The overall cost of wrapping up the Fukushima nuclear disaster is now estimated at more than ¥20 trillion, nearly double the previous estimate, sources familiar with the matter said Monday.
The Ministry of Economy, Trade and Industry, which previously put the overall cost at ¥11 trillion, is considering passing on a portion of the costs, including for compensation and the decommissioning of the Fukushima No. 1 nuclear plant, to consumers via higher electricity prices, the sources said.
The aged, six-reactor plant, operated by Tokyo Electric Power Co. Holdings Inc., was plunged into a blackout by the March 2011 earthquake and subsequent tsunami, leading to three core meltdowns and the worst nuclear disaster since Chernobyl in 1986.
According to the new estimate, Tepco’s compensation payments will rise to ¥8 trillion from ¥5.4 trillion and decontamination costs will double to around ¥5 trillion.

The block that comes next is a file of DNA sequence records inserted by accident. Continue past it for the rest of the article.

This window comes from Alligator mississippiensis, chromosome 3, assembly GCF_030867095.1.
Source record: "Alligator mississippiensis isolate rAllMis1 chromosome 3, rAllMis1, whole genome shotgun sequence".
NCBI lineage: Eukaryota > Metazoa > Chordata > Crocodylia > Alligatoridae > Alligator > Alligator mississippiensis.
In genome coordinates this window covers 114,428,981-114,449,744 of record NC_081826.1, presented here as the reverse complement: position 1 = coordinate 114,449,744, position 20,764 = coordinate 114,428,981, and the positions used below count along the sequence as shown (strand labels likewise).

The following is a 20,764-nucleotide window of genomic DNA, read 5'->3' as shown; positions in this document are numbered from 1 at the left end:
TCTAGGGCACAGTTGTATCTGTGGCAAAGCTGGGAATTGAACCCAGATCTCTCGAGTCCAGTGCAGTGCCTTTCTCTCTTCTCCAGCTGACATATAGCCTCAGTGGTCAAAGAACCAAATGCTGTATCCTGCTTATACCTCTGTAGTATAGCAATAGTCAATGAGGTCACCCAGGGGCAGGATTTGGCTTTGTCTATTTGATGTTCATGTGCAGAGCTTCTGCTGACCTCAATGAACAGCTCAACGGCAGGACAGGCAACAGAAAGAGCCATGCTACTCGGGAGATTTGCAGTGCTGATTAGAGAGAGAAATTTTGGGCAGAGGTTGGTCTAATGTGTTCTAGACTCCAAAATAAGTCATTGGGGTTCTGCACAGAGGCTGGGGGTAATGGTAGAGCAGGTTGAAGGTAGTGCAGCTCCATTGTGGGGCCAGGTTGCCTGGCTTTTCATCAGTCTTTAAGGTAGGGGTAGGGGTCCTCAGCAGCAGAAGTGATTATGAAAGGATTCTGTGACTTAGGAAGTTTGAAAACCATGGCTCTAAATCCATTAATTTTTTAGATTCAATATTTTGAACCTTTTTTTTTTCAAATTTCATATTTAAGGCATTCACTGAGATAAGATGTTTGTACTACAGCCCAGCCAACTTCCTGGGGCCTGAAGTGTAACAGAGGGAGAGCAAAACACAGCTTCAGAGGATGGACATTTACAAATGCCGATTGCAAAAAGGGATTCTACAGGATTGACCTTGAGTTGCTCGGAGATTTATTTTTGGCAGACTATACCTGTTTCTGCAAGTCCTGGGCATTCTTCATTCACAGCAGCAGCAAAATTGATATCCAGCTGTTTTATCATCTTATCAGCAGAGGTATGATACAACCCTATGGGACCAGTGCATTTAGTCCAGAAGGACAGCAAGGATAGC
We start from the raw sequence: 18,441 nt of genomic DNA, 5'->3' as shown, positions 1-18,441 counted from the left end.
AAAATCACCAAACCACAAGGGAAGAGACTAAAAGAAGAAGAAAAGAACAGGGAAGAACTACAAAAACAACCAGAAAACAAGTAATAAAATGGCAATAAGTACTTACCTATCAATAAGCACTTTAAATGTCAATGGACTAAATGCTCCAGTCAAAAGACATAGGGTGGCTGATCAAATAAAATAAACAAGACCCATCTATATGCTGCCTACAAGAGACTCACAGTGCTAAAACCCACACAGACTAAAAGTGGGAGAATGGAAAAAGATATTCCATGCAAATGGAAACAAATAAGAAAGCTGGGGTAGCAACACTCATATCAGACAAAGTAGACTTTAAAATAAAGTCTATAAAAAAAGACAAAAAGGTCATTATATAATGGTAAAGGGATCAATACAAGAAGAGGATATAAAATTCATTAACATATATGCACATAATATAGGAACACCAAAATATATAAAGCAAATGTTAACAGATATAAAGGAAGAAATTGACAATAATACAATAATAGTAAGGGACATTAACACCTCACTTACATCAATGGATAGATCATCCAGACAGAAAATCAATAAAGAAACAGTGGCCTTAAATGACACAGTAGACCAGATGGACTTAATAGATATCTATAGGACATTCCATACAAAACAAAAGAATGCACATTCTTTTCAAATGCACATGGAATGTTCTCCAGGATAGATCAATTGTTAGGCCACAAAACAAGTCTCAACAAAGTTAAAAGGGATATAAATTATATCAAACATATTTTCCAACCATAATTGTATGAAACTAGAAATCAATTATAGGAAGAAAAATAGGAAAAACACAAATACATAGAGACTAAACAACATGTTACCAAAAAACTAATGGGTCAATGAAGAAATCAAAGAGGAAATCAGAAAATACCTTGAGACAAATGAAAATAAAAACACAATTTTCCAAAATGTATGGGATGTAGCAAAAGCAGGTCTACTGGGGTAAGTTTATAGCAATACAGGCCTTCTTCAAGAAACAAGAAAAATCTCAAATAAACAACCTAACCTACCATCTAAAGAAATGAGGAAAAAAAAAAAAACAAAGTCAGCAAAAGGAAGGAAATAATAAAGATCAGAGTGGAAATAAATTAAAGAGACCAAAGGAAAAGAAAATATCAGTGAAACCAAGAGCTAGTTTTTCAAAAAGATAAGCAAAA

Trillions more will be needed to decommission the reactors and deal with radioactive water at the plant, on top of the ¥2 trillion earlier estimated, the sources said.
The ministry has been discussing reforming crisis-hit Tepco and is about to draft a plan for the utility based on the new estimate within this year.
Combined with the cost of building interim waste storage facilities, foreseen to remain at ¥1.1 trillion, the total cost is forecast to surpass ¥20 trillion, the sources said.
The government is studying the possibility of expanding a ¥9 trillion interest-free loan program for Tepco that was set up by issuing government bonds to cover compensation payments and decontamination costs in areas hit by the disaster.
It is expected to take up to 30 years to recover the ¥9 trillion through payments from Tepco and other big utilities.
The government also plans to recover the expected increase in compensation payments and decontamination expenses by raising charges for transmission line usage for new electricity retailers.
In principle, Tepco needs to secure funds on its own for decommissioning the plant. The government will manage the funds, which will be established using profits generated by the utility. But it is not clear if Tepco alone can shoulder the cost.
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